This story has been updated.
President Obama on Monday vowed to hold accountable Internal Revenue Service employees involved with improperly targeting conservative groups that applied for tax-exempt status.
The president said during a briefing with reporters that if IRS personnel intentionally singled out certain political groups for special scrutiny “then that’s outrageous and there’s no place for it.” Obama cited the ongoing inspector general investigation expected to be released this week, and would not comment “prematurely” on the audit’s findings. Still, he made it clear there would be repercussions for any wrongdoing. “So, we’ll wait and see exactly what all the details and facts are,” he said. “But I’ve got no patience with it, I will not tolerate it, and I will make sure we find out exactly what happened on this.” The president’s remarks came during a joint press conference with British Prime Minister David Cameron.
The IRS on Friday apologized for targeting groups with words like “patriot” and “Tea Party” in their names during a briefing with Lois Lerner, director of the agency’s exempt organizations division, and reporters. The agency said they admitted the improper scrutiny because Lerner was asked about it during another event, but there are questions over whether the IRS timed Friday’s revelation to get out in front of the IG report.
In a statement Saturday, the IRS said that agency senior leaders did not know about the situation in “this level of detail” earlier.
The agency only has two political appointees -- the commissioner and the chief counsel -- and so far, officials have indicated “low-level” employees were involved in singling out certain groups improperly.
The National Treasury Employees Union, which represents many IRS employees, did not have much to say about the matter on Monday. “NTEU is working to get the facts but does not have any specifics at this time,” NTEU President Colleen Kelley said in a statement. “Moreover, IRS employees are not permitted to discuss taxpayer cases.”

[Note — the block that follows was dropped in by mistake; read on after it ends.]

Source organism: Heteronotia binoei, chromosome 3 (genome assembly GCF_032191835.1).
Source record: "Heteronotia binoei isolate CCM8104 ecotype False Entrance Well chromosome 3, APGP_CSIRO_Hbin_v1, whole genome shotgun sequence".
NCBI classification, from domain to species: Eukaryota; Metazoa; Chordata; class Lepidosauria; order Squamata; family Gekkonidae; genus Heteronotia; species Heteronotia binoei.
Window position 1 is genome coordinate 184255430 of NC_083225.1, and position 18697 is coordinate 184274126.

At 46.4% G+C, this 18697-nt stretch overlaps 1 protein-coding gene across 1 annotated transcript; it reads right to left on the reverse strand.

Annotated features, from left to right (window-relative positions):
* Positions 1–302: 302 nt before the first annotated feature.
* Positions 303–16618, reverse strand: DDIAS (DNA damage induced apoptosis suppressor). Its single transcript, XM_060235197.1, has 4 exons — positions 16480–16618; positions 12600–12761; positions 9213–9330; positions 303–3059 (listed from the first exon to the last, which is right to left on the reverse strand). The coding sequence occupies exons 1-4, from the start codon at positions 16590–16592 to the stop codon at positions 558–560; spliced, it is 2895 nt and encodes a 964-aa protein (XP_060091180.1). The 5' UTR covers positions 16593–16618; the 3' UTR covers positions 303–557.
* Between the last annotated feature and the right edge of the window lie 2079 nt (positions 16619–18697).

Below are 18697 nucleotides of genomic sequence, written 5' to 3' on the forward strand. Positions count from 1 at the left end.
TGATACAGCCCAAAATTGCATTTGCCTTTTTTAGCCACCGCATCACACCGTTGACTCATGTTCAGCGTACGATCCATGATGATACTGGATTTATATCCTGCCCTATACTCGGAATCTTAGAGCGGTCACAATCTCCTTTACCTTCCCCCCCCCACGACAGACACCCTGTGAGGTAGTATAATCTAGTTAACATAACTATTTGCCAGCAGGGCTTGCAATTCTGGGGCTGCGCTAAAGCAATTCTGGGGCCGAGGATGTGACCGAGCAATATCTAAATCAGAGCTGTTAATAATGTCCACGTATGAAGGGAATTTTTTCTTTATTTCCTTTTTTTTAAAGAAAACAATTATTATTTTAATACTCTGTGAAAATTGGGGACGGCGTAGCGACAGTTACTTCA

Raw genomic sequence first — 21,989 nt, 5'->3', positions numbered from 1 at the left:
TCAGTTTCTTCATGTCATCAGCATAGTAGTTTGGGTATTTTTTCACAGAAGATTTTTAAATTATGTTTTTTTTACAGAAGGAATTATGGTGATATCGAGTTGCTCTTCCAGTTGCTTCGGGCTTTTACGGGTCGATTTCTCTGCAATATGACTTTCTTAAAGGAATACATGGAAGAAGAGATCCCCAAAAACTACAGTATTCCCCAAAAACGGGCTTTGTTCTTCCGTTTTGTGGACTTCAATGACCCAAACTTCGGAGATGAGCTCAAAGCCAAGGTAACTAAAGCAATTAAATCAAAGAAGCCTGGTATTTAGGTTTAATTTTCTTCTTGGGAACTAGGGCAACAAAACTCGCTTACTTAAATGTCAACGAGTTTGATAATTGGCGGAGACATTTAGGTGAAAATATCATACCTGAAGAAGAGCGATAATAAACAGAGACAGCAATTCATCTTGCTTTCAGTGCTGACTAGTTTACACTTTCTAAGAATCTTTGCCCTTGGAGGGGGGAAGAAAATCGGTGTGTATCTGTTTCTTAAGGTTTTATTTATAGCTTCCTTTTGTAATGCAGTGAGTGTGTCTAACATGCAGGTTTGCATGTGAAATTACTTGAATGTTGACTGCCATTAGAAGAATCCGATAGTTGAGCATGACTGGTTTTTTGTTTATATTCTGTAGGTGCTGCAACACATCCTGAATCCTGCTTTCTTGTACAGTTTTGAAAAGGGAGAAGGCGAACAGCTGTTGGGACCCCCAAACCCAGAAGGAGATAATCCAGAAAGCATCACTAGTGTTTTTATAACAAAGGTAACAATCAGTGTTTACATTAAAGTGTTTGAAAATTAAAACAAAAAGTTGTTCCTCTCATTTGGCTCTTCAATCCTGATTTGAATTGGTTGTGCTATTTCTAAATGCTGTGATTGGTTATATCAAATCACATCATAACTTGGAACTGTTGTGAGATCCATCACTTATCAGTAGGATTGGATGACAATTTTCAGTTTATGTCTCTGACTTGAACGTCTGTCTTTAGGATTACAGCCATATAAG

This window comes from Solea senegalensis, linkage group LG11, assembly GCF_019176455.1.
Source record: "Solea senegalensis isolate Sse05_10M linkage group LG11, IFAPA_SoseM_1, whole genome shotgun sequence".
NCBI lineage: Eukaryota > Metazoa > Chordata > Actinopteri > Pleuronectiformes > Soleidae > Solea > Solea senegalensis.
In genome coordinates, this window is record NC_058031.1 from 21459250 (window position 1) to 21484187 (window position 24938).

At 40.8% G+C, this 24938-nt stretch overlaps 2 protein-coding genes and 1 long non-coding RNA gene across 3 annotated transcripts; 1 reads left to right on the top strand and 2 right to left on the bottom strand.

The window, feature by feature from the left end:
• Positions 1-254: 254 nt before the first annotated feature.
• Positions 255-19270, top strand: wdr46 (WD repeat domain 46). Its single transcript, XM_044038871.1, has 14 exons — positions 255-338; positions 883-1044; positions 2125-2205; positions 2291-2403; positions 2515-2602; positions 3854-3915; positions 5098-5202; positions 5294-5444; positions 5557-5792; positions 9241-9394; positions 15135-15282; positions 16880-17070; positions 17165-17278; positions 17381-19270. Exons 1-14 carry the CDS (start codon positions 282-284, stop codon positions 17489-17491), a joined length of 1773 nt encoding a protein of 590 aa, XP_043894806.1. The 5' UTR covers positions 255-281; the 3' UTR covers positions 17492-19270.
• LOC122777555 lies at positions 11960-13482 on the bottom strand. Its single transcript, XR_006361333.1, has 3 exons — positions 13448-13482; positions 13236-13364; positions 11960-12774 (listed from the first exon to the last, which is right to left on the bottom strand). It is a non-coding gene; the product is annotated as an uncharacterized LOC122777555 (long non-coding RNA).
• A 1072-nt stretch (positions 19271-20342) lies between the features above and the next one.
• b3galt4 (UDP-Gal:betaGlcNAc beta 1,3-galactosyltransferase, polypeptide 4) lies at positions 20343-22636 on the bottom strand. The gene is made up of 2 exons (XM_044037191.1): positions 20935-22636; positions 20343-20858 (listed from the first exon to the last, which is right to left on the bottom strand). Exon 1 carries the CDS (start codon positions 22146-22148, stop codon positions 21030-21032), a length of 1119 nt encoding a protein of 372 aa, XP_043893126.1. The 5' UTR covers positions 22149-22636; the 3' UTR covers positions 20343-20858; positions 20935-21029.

Lerner apparently knew about the special scrutiny in June 2011, according to a report in The Washington Post, which obtained a copy of the IG audit. After conservative groups complained about being singled out, then-Commissioner Douglas Shulman told Congress in March 2012 that the agency was not intentionally targeting such groups. Shulman, who was appointed in March 2008 by former President George W. Bush, left the agency in November 2012 when his term expired.
Steven T. Miller, who is deputy commissioner of services and enforcement, is now acting commissioner.
Republicans are apoplectic over the IRS’ admission that it targeted conservative groups and are calling for investigations, and in some cases, resignations. “It is clear the IRS cannot operate with even a shred of the American people’s confidence under the current leadership,” said Sen. Marco Rubio, R-Fla., in a May 13 letter to Treasury Secretary Jack Lew, urging him and Obama to demand the resignation of the commissioner, or in this case, acting commissioner.
Obama during Monday’s press conference said the IRS as an independent agency “requires absolute integrity and people have to have confidence that they are applying the laws in a nonpartisan way,” adding that everyone should share that sentiment, regardless of political party. “Either way you don’t want the IRS ever being perceived to be biased and anything less than neutral in terms of how they operate, so I think this is something that people are properly concerned about,” said the president.